THT: How has your rebellious spirit and your idea of love shaped your perspective and how does that translate into your art?

MM: The rebellious side of me taught me to always build the courage to do whatever I want to do. You know, it is hard to live the life of an artist. But if you have the courage to get to the bottom of it, it's really beautiful. I think I brought that courage into my work because I can decide to embrace difficult subjects, subjects that are very hard to deal with, to engage with, or that some people would argue are impossible to talk about. I like to go there and not be afraid to get lost.

When I was recovering from the accident, I spent a lot of time alone. There are some roads that are lonely. The road that is yours can be lonely. But you have to learn to be with yourself and embrace your destiny to a certain point.

The crash: A turning point

In 2015, Mathieu's life took a dramatic turn during his studies at Goldsmiths, University of London. A hit-and-run motorbike accident left him with a severe concussion and short-term memory loss. This traumatic event not only halted his physical capabilities but also forced a profound period of introspection.

To complete his studies and obtain his master’s degree in Fine Arts, it was required of him to hold a conversation for a minimum of an hour and take notes about those meetings. And while he was mostly tired during this time, he persisted and often found himself in a state of deep reflection.

THT: Can you go through that experience with me? I read that that moment allowed you to be more self-reflective and allowed you to pause a little bit more.

MM: I didn't have a choice because I couldn't do anything; I had to stop. I couldn’t see well, I couldn’t hear well. I couldn't hold a conversation for longer than 20 minutes. I couldn't sleep well, I was tired all the time. But I did what I had to do for the school because I wanted to be done with it. And during that time, I wasn't painting a lot, but I was thinking a lot because I couldn't go out or be active. So I spent a lot of time reflecting on all these ideas which gave the subject for my final show.

THT: Was that difficult for you? To be in solitude in that way?

MM: People would say that I was bored and that’s why I got lonely. Art was a way to keep my mind focused because it never ends. It's like a circle that keeps going and going and you can dig in as much as you want and there's more.

Creating: The philosophy of discovery

For Mathieu, art is less about creation and more about discovery. This perspective drives him to constantly seek and explore new avenues, both within and beyond the traditional realms of visual art. His recent ventures into perfume making and documentary filmmaking on the corruption and impunity in Haiti and a video installation that’ll be featured at Toronto Biennial of Arts in September are testaments to his boundless curiosity and innovative spirit. And while he’s on the pursuit of living his life to the fullest, it begs the question of balance.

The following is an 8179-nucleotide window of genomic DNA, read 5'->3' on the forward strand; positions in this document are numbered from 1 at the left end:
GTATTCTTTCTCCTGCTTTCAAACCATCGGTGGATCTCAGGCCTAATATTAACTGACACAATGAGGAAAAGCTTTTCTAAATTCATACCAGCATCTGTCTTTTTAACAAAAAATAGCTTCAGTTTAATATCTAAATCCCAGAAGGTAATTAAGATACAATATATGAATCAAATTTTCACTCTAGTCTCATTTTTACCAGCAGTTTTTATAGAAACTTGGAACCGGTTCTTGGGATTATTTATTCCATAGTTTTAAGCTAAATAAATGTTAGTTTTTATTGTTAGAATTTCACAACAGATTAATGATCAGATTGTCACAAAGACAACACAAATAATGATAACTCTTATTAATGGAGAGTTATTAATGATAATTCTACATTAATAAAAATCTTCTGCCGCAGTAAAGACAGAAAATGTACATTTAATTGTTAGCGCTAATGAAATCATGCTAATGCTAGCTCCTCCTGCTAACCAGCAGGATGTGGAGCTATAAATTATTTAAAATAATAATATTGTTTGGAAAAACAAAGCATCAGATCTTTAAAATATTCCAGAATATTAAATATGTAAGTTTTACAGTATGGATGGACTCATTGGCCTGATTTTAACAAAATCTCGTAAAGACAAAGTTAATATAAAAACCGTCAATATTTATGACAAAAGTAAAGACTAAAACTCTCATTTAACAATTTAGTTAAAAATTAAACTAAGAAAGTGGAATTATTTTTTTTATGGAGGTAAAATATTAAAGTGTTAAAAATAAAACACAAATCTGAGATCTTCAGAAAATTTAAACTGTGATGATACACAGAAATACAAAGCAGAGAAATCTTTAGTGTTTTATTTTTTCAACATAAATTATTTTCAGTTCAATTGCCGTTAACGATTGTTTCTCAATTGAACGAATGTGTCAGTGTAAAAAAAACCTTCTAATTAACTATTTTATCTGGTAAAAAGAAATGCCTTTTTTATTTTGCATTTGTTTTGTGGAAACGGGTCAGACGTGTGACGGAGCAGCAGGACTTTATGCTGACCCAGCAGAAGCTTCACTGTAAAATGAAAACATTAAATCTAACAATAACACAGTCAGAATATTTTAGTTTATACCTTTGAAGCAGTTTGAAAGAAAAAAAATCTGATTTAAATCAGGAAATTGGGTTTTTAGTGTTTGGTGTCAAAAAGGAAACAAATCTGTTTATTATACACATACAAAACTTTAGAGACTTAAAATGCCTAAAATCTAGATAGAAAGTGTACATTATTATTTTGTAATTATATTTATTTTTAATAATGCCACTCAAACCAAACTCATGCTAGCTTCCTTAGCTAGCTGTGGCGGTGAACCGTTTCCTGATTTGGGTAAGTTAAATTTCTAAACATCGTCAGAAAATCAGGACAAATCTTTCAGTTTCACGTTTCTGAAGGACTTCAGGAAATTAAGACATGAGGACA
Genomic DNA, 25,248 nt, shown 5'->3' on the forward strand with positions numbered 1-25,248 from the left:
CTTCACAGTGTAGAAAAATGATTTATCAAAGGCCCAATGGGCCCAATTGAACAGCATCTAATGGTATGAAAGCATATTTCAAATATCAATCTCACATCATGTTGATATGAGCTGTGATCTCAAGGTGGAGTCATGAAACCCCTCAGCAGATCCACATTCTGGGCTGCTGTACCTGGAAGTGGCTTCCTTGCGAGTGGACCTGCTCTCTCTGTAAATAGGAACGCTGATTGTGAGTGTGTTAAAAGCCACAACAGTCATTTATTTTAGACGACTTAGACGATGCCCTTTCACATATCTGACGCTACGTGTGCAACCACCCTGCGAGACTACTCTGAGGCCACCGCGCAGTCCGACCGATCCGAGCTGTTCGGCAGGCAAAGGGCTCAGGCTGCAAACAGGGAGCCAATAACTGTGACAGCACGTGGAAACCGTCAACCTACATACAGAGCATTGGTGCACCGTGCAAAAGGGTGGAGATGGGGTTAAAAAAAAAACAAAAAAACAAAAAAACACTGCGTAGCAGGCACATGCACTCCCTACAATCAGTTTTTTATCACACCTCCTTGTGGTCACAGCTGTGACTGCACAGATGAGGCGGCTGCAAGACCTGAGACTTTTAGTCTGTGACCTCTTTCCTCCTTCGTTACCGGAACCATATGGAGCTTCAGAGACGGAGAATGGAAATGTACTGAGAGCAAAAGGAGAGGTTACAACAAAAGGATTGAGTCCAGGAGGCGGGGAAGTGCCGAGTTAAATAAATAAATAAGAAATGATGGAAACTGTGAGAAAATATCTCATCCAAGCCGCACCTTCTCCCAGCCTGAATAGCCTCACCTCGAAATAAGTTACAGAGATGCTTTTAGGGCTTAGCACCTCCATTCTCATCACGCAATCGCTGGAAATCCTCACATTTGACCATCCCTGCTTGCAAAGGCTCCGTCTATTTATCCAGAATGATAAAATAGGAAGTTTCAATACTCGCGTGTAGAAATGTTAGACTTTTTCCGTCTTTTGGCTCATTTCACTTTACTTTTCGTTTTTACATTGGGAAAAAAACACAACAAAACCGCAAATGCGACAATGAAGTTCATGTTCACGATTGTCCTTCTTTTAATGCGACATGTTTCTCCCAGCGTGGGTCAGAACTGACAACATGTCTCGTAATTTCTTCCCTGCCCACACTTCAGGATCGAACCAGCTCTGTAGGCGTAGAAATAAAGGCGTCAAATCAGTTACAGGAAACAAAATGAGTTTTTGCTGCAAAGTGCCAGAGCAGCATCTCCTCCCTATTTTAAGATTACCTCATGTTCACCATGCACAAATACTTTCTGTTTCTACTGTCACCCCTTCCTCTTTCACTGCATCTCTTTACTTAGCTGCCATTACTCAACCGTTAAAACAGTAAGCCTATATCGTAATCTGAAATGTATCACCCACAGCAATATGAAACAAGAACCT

THT: You said that you do not create art, you discover it. What has this discovery taught you about yourself and the world around you?

MM: It taught me first that we're all connected, that we're all trying to live a life with love and dignity, that we're trying to find peace. And it also taught me to stay curious because when you cultivate the muscle of discovery or seeking, then it’s kind of ingrained in you. So I think it affects the way I approach my life every day. There's always something pushing me forward. And I think that's very precious. Because there's always something to discover. And I'm always producing something new. I'm trying new stuff.

THT: Tell me about something new that you’ve recently discovered or that you’ve done recently.

MM: I’m making perfumes right now. I didn't know anything about that. We're putting out the brand by fall of next year. So that's kind of cool. I already did three perfumes. I did the bottle. I'm learning a lot about being an entrepreneur. It's a big learning curve.

THT: How do you find balance with all of these different projects? What are some practices that you maintain?

MM: I don't know. I think there's something in me that self-regulates. When I'm tired, I sleep. There was a point where I used to understand us, as animals, that you just do what you want to do – all the time. If you want to eat you eat, if you want to [redacted] you [redacted], if you want to sleep, you sleep. And you just keep going like that. But I guess I am so passionate about what I do that I guess it brings me a certain joy that balance is it for me, you know?

THT: With having two solo exhibitions here in Miami for the first time, what is your hope for attendees who experience it?

MM: I hope that this show helps them connect with hidden parts of themselves — parts that they didn’t know existed. I gave about seven tours when I was in Miami. And I could tell how the show got under people's skins. If it's not historically then it's emotionally, and if it's not emotionally, it's physically. I hope they leave carrying something inside of themselves that will accompany them for the rest of their lives.